Anti-LGBT Muslims Targeted by UK Commission Established to Protect Them

As the British government pushes an LGBT agenda in schools, Muslims across the country have risen up in protest, joining the many Christians who have long been fighting back. Britain's Department for Education (DfE) is not backing down, but the Commission for Countering Extremism chided the DfE for its lackluster enforcement against Muslim protesters. This was particularly ironic, because the commission was set up after a terrorist attack against Muslims.

Protests began in February at Parkfield Community School, where most students are Muslim, the BBC reported. Parents demanded the school stop using story books feating same-sex couples, chanting, "Our children, our choice!" The school later suspended its LGBT program.

Parents also protested at Anderton Park Primary School in Birmingham, arguing that homosexuality was morally wrong and inappropriate to teach kids. The schools defended the curriculum, saying they were teaching children about diversity involving the groups covered by the 2010 Equality Act.

Starting in September 2020, schools will have to teach relationships education in elementary schools and relationships and sex education (RSE) in middle school and high school.

While some forms of protest have spread to 70 schools, the Education Department is standing by the teaching.

"We want children to grow up understanding that some people are different, some relationships are different from what they may have experienced, but all are valuable," Education Secretary Damian Hinds told the BBC. "We trust individual schools, individual head teachers, to know their cohorts of children, and to determine how and when to address what can be obviously sensitive subjects."

Yet Parkfield Community School said the DfE urged them to cave to keep the issue out of the news. "Our top priority is that Parkfield School is no longer on national news," it quoted a department official as saying. The department denied ever sending this message.

The National Association of Head Teachers said the suspension of the program made the situation worse.

Yet the Commission for Countering Extremism criticized the DfE. Commission leader Sara Khan said the department "could have done so much more. I think they were too slow to respond. There's a lot of confusion about what's actually being taught and I think the DfE could have played a very important role in clarifying to parents this is what's actually being taught, not the misinformation that we're seeing out there."

The issue is not "misinformation," of course. The issue is a fundamental difference in worldview. LGBT activists in the British government believe that homosexuality and transgenderism should be normalized in the name of fighting bullying. Conservative Muslims and orthodox Christians believe homosexual activity is sinful. Their opposition to LGBT teaching in school need not involve support for bullying, however. "Misinformation" is not the problem — fundamental moral disagreement is.

Yet the Commission for Countering Extremism is calling for a government crackdown against dissent on these issues, even though a sizable part of that dissent comes from Muslims.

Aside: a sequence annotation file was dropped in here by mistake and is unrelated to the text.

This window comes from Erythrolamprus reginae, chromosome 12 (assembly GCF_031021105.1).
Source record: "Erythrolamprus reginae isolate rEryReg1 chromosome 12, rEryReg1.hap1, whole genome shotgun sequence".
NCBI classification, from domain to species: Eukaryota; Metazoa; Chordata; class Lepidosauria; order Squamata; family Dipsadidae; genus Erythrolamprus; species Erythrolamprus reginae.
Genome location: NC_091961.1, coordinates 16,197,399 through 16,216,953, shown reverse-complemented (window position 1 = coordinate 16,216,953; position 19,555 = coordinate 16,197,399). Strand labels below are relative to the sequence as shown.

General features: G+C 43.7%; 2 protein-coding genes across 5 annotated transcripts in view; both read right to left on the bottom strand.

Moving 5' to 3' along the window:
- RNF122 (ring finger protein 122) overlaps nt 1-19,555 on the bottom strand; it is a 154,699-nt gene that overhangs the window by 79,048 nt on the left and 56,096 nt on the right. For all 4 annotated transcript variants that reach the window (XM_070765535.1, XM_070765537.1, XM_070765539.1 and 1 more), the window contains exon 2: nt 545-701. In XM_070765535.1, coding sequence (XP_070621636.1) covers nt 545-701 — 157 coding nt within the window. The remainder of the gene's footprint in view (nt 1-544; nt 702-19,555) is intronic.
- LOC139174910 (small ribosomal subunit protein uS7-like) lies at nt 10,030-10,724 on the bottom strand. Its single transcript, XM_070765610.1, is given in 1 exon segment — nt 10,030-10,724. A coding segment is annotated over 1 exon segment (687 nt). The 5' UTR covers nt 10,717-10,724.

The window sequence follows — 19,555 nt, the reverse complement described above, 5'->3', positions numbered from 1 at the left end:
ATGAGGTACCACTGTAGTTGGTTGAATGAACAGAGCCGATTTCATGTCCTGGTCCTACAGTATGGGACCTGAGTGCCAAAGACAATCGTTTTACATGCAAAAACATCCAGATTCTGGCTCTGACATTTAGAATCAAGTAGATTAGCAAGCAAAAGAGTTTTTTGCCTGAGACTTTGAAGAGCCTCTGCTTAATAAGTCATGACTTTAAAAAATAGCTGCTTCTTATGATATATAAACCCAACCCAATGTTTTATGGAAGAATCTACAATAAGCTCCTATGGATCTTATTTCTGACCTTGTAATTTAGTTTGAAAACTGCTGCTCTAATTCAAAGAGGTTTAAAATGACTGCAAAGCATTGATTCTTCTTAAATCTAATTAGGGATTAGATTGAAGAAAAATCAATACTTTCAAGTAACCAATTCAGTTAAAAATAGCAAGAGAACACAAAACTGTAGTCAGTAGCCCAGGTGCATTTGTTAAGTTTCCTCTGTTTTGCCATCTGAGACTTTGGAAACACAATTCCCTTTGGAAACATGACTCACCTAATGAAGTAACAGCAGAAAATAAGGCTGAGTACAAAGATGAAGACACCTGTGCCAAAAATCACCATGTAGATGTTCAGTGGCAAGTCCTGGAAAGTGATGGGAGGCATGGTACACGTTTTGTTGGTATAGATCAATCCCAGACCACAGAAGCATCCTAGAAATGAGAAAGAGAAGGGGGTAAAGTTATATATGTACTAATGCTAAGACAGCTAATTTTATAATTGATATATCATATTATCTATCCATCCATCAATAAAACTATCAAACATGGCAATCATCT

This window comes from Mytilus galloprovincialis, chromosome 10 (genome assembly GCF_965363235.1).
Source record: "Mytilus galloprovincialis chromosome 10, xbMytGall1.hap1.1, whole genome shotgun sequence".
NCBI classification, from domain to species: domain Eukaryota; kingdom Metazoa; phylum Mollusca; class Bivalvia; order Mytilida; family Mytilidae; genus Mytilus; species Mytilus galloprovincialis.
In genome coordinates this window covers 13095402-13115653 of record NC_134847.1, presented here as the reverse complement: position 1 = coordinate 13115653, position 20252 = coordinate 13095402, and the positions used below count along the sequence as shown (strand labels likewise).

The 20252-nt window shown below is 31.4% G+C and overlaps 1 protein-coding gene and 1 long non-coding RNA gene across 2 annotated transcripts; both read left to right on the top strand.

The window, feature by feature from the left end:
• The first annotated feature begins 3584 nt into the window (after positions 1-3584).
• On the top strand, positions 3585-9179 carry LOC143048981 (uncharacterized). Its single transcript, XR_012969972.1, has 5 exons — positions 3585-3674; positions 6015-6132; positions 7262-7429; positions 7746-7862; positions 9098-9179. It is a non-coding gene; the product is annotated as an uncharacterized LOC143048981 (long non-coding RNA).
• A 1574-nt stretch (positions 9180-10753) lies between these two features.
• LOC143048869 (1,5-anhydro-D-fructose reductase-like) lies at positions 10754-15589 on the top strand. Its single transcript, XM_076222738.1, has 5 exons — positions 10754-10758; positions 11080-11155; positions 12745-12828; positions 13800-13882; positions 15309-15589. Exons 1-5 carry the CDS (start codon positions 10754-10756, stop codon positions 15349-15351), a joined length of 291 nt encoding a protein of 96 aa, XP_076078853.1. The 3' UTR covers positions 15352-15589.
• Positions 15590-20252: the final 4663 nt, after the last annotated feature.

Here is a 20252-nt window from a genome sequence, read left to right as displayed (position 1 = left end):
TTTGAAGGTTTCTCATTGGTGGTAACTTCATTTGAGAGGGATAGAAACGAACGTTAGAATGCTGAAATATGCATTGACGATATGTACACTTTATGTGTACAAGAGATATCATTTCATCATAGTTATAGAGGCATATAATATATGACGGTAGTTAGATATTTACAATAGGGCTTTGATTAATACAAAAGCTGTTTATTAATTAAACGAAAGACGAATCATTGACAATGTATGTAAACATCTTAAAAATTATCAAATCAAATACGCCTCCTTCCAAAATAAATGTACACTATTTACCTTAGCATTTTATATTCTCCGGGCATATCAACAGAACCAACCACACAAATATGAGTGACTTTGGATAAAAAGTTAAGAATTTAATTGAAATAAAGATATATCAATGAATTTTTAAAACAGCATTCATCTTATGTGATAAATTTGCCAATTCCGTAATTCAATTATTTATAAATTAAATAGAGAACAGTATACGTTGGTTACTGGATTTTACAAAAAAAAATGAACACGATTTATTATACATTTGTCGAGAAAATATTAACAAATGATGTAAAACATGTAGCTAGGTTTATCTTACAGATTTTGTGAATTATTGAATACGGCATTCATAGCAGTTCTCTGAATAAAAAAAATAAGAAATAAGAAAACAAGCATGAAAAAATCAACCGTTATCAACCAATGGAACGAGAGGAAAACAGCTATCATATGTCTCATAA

This is ironic because Prime Minister Theresa May announced the creation of the Commission for Countering Extremism in 2017, after the Finsbury Park terrorist attack. In that attack, a man who hated Muslims targeted an area near the Muslim Welfare House and Finsbury Park Mosque, killing one and injuring nine in a vehicle attack. May explicitly referenced the targeting of Muslims in her statement.

When Khan was appointed in January 2018, Muslims warned that she would not be good for their community.

Former Tory Chairwoman Sayeeda Warsi called her appointment "deeply disturbing." She insisted, "For the commissioner to be effective the person had to be an independent thinker, both connected to and respected by a cross-section of British Muslims. Sara is sadly seen by many as simply a creation of and mouthpiece for the Home Office."

Harun Khan, the secretary general of the Muslim Council of Britain, argued that the commission head's appointment "will be seen as a move to placate those small sections of society who see Muslims as foreign, alien, rather than as equal citizens in this country."

Most forms of Sharia (Islamic law) do not just consider homosexual activity to be sinful, but also encourage violence against openly gay people. ISIS infamously executed them by throwing them down from buildings.

Yet Muslims need not support this kind of violence to oppose LGBT indoctrination in schools. Many Muslims and Christians oppose this kind of teaching and oppose any violence against LGBT people. Sadly, it seems the British government is bent on stigmatizing this kind of opposition, whether it comes from Christians or Muslims.

Conservative Christians have long been told that since they are part of the "majority" and enjoy certain privileges, religious freedom should not extend to them on this issue. That argument is bigoted and wrong, but it cannot stand when applied to Muslims who also object to LGBT teaching in schools.

Educators should find a way to teach tolerance of LGBT people without mandating agreement and moral support for their lifestyles.

Follow Tyler O'Neil, the author of this article, on Twitter at @Tyler2ONeil.